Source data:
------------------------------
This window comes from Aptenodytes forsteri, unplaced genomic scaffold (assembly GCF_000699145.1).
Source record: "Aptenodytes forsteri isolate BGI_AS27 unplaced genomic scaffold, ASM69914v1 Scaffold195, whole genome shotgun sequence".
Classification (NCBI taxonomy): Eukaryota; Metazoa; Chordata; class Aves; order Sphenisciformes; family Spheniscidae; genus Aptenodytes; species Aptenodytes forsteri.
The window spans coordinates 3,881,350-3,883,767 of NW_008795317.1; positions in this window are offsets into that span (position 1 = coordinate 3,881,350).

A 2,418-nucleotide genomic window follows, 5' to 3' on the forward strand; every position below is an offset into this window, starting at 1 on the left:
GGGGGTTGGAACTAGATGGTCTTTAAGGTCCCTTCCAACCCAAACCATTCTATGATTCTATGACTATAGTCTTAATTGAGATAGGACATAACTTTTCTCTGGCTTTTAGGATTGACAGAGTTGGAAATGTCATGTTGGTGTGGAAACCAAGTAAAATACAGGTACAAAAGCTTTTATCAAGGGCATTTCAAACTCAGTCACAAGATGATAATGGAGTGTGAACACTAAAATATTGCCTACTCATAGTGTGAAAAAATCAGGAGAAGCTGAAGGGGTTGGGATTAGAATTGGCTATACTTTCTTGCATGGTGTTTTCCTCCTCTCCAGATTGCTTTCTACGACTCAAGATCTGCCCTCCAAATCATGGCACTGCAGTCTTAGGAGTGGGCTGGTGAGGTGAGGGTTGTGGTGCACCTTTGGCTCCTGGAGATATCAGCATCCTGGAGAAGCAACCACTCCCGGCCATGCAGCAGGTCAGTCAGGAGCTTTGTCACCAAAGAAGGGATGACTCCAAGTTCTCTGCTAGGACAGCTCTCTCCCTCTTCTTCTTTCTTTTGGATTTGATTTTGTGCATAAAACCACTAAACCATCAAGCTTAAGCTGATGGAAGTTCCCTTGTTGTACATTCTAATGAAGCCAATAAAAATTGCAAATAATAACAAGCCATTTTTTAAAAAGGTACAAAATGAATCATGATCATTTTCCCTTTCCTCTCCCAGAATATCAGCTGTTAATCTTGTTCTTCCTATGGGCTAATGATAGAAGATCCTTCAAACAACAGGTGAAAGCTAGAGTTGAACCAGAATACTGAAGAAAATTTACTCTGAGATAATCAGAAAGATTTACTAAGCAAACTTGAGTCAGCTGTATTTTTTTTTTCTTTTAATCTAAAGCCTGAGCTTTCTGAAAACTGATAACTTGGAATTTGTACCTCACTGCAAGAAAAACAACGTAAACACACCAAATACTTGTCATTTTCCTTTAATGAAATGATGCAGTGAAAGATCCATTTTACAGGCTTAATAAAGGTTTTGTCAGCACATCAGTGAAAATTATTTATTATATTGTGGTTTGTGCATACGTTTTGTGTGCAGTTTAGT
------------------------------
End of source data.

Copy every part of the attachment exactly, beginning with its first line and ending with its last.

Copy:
This window comes from Aptenodytes forsteri, unplaced genomic scaffold (assembly GCF_000699145.1).
Source record: "Aptenodytes forsteri isolate BGI_AS27 unplaced genomic scaffold, ASM69914v1 Scaffold195, whole genome shotgun sequence".
Classification (NCBI taxonomy): Eukaryota; Metazoa; Chordata; class Aves; order Sphenisciformes; family Spheniscidae; genus Aptenodytes; species Aptenodytes forsteri.
The window spans coordinates 3,881,350-3,883,767 of NW_008795317.1; positions in this window are offsets into that span (position 1 = coordinate 3,881,350).

A 2,418-nucleotide genomic window follows, 5' to 3' on the forward strand; every position below is an offset into this window, starting at 1 on the left:
GGGGGTTGGAACTAGATGGTCTTTAAGGTCCCTTCCAACCCAAACCATTCTATGATTCTATGACTATAGTCTTAATTGAGATAGGACATAACTTTTCTCTGGCTTTTAGGATTGACAGAGTTGGAAATGTCATGTTGGTGTGGAAACCAAGTAAAATACAGGTACAAAAGCTTTTATCAAGGGCATTTCAAACTCAGTCACAAGATGATAATGGAGTGTGAACACTAAAATATTGCCTACTCATAGTGTGAAAAAATCAGGAGAAGCTGAAGGGGTTGGGATTAGAATTGGCTATACTTTCTTGCATGGTGTTTTCCTCCTCTCCAGATTGCTTTCTACGACTCAAGATCTGCCCTCCAAATCATGGCACTGCAGTCTTAGGAGTGGGCTGGTGAGGTGAGGGTTGTGGTGCACCTTTGGCTCCTGGAGATATCAGCATCCTGGAGAAGCAACCACTCCCGGCCATGCAGCAGGTCAGTCAGGAGCTTTGTCACCAAAGAAGGGATGACTCCAAGTTCTCTGCTAGGACAGCTCTCTCCCTCTTCTTCTTTCTTTTGGATTTGATTTTGTGCATAAAACCACTAAACCATCAAGCTTAAGCTGATGGAAGTTCCCTTGTTGTACATTCTAATGAAGCCAATAAAAATTGCAAATAATAACAAGCCATTTTTTAAAAAGGTACAAAATGAATCATGATCATTTTCCCTTTCCTCTCCCAGAATATCAGCTGTTAATCTTGTTCTTCCTATGGGCTAATGATAGAAGATCCTTCAAACAACAGGTGAAAGCTAGAGTTGAACCAGAATACTGAAGAAAATTTACTCTGAGATAATCAGAAAGATTTACTAAGCAAACTTGAGTCAGCTGTATTTTTTTTTTCTTTTAATCTAAAGCCTGAGCTTTCTGAAAACTGATAACTTGGAATTTGTACCTCACTGCAAGAAAAACAACGTAAACACACCAAATACTTGTCATTTTCCTTTAATGAAATGATGCAGTGAAAGATCCATTTTACAGGCTTAATAAAGGTTTTGTCAGCACATCAGTGAAAATTATTTATTATATTGTGGTTTGTGCATACGTTTTGTGTGCAGTTTAGT